In its 2021 investigative report Tainted Beef, EIA documented how beef from cattle illegally raised in Colombia’s protected forests ends up on the shelves of city supermarkets. The current lack of accountability, perpetuated through opaque supply chains, makes consumers unwitting contributors to the deforestation of Colombia’s protected areas and the financing of illegal armed groups.
An important new report by Dejusticia analyzes the challenges and roadblocks that prevent accountability and transparency in the Colombian cattle sector, and identifies solutions to overcome them. Among the biggest problems are the lack of traceability for cattle throughout the lifecycle, and the lack of information flow between the government agencies tasked with monitoring deforestation and the Colombian Agricultulture and Livestock Institute (ICA), which is responsible for vaccinations and the issuance of cattle transport permits. As cattle move through different hands during their lifecycle, only a traceability system that follows the animals from birth to slaughter can ensure that the beef sold in Colombia is not sourced from illegally deforested areas. Dejusticia’s report therefore recommends the establishment of an individual cattle tagging system that would provide this traceability throughout the supply chain. Further, the analysis recommends closing the information gaps between Ministries, so that government information systems can work in sync to identify illegal cattle ranching in National or Regional Parks and Forest Reserves and take action in a timely manner.
The Colombian government earlier this year took an important first step to address illegal deforestation: The ICA established measures to cancel the sanitary registration of cattle ranches within deforestation hotspots in National or Regional Parks. In the past, it was common for ICA to allow such activities to happen, including the issuance of cattle transport permits and vaccinations in these regions. The new measures mandated by ICA are a step that would help stop this practice and signal an encouraging move towards improved forest governance.
In addition, in the House of Representatives, congressman Juan Carlos Lozada, introduced a bill to make beef traceability mandatory in Colombia. The initiative is intended to consolidate existing government information systems and establish new ones where needed, in order to effectively fight deforestation. The proposed legislation would create an individual cattle identification system, mandating ICA to prioritize the installation of national identification devices in areas where deforestation is rampant. This bill has been endorsed by three other congresswomen, including Julia Miranda, who served for close to 17 years as the Director of National Parks in Colombia, and it has been recently approved in its first discussion.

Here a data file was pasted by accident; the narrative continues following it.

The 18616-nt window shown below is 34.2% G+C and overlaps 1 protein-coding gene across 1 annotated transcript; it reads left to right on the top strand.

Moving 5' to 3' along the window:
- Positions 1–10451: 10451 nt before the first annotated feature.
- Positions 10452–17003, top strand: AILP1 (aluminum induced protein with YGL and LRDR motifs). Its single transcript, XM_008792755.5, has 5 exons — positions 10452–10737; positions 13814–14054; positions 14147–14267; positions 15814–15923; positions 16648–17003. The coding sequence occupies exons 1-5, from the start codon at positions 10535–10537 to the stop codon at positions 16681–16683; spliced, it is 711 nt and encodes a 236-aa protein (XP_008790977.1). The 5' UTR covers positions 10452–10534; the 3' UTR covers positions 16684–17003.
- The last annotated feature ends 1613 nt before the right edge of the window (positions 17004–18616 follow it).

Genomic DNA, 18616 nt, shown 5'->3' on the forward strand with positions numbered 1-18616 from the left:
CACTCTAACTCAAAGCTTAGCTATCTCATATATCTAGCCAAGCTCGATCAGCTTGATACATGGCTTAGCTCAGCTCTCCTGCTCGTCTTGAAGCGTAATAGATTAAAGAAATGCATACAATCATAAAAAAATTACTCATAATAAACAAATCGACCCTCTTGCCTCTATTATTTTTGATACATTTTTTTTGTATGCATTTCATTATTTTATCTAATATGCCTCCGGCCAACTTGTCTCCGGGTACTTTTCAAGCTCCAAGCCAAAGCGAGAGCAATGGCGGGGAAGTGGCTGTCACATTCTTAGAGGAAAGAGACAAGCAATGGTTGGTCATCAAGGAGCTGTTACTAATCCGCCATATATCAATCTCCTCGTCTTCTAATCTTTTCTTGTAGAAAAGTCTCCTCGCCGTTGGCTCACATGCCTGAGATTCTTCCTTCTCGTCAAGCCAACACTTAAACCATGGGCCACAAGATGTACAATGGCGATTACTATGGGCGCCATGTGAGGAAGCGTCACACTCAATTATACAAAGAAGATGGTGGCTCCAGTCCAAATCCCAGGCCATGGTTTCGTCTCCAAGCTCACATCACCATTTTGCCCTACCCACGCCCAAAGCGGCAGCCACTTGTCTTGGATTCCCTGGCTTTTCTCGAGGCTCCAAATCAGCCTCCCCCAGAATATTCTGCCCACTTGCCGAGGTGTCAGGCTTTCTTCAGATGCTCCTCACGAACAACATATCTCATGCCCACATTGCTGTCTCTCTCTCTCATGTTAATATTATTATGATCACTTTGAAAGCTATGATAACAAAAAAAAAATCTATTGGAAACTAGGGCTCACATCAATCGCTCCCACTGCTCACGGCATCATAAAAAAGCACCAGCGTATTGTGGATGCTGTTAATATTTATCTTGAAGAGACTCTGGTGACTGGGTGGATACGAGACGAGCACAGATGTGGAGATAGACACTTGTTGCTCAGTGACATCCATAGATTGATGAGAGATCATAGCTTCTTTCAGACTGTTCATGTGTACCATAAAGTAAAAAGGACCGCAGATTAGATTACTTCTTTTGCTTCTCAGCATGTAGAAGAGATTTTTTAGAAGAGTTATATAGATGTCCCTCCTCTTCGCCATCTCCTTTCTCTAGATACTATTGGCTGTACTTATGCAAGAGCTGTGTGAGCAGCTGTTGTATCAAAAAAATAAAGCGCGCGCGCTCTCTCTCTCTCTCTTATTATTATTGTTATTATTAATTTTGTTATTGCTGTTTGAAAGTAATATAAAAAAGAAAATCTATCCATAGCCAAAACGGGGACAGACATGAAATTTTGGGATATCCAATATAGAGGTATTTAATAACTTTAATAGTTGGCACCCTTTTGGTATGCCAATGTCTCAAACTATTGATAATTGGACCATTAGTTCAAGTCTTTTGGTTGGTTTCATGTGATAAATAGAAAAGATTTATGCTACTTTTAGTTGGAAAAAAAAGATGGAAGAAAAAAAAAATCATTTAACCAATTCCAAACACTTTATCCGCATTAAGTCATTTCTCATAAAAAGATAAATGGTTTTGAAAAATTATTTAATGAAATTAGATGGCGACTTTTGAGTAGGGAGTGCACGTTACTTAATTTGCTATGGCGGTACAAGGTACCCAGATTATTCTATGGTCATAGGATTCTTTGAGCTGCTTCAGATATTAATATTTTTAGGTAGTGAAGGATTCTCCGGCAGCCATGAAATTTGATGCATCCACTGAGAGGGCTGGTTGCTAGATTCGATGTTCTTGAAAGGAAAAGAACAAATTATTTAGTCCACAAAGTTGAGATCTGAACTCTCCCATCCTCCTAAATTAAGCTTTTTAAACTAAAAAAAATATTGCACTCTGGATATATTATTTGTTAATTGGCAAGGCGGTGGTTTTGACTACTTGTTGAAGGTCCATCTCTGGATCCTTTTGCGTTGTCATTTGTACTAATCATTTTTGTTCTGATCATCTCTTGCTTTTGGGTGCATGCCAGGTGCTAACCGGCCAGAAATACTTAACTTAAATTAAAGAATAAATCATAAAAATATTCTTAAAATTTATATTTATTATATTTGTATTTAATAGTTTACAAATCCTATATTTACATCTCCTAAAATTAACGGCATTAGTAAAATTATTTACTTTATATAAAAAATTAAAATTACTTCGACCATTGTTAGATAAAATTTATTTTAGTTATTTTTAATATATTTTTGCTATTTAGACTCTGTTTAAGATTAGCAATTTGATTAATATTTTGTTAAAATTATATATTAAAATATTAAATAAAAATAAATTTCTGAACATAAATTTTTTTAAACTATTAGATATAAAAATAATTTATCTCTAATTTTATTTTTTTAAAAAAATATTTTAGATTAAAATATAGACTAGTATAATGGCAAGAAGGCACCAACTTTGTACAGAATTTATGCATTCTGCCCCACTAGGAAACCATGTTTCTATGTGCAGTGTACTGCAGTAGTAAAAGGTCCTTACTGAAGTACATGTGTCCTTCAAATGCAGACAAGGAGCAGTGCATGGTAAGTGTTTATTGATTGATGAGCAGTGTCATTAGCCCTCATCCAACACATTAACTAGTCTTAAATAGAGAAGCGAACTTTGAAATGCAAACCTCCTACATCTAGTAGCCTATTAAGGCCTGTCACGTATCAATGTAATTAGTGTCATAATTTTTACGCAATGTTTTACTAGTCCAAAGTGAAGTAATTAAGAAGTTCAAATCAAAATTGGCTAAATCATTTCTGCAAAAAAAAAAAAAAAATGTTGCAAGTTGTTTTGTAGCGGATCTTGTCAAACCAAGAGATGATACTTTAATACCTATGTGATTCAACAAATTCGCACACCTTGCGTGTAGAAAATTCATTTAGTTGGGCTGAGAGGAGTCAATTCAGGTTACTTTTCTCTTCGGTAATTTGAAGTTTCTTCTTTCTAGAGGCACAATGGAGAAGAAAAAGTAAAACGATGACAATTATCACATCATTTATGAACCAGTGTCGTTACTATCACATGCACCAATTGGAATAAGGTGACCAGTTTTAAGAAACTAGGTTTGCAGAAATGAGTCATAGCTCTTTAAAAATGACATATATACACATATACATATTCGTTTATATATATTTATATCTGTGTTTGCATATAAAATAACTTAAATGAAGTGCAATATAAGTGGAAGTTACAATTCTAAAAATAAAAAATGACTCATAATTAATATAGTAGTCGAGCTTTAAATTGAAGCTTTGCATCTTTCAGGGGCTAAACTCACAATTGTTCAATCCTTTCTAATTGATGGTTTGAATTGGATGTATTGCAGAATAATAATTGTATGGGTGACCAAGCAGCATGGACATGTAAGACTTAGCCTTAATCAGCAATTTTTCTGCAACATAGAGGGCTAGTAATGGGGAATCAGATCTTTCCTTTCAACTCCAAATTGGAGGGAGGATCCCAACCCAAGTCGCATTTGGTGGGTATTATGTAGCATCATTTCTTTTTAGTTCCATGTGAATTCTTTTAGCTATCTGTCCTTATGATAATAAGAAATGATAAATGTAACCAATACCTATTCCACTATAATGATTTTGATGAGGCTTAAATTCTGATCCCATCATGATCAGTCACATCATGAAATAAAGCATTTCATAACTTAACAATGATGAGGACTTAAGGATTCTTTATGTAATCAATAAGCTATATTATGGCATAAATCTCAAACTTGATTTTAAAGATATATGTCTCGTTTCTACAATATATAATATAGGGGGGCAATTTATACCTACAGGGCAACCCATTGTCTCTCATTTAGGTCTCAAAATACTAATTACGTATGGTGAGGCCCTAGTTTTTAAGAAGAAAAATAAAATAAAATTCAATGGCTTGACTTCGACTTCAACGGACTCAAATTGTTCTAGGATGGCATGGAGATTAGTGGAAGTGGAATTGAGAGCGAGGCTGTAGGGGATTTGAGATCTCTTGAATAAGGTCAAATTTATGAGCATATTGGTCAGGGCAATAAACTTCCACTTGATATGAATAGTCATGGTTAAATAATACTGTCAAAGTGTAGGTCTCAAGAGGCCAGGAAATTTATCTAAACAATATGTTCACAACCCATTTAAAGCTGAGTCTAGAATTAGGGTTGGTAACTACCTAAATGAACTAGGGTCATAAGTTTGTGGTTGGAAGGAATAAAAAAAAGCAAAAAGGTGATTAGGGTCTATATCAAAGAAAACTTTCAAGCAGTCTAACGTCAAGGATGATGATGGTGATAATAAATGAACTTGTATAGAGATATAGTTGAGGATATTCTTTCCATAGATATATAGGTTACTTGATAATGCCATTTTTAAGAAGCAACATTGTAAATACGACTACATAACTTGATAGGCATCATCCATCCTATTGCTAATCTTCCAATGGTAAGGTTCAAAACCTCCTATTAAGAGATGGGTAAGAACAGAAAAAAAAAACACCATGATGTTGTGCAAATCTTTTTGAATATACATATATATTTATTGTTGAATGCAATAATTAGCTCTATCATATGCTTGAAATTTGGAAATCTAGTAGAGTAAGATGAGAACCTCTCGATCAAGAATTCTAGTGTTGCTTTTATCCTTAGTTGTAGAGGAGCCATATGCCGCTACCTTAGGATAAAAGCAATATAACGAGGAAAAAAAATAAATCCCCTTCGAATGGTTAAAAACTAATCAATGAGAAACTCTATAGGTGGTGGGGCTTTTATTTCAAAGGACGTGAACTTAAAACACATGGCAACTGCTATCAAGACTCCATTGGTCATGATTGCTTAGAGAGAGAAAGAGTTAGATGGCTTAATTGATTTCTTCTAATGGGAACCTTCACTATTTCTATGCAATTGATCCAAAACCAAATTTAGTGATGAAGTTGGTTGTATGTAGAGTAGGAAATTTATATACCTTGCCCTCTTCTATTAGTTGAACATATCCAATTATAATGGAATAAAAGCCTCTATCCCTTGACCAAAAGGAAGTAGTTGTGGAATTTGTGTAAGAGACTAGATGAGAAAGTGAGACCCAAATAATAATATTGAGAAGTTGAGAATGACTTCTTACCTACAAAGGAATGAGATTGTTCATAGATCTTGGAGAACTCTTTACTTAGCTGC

As Colombia continues its discussions for the 2022-2026 National Development Plan and as Congress discusses a cattle traceability law, it should consider the following recommendations in order to effectively reduce deforestation for cattle ranching:
- In order to implement ICA’s recent measures in a socially equitable and beneficial manner, the Colombian government needs to develop and incorporate programs to support livelihood alternatives in forested regions, respecting the rights of rural and indigenous communities.
- A priority requirement for any effective cattle traceability system must be individual tagging systems that track ranching activity and cattle movements throughout the entire life cycle of the animal.
- New legislative initiatives should establish mandatory traceability and due diligence requirements for businesses and actors across the cattle supply chain. Such regulation should include guidance to conduct proper due diligence and provide concrete and enforceable measures for non-compliance in order to break the nexus between cattle ranching and environmental crimes.
- The Statute of Consumers should be modified to explicitly recognize the right of consumers to know the origin of the products they consume.
In a media interview*, Colombia’s new Environment Minister Susana Muhamad acknowledged the problem and announced that the government would prosecute those who fund land grabbing. In addition, she said the government would aim to improve the traceability of Colombian beef, 80% of which is currently of uncertain origin. “We will tackle the drivers of deforestation and not only those who are cutting down the trees”.
Colombia is sending out encouraging signs as it is embarking on a path to stop the pattern of deforestation, corruption and indirect financing of armed groups in its cattle sector, to protect the forests and bring peace to communities. The international community needs to support these efforts wholeheartedly while closely monitoring their implementation.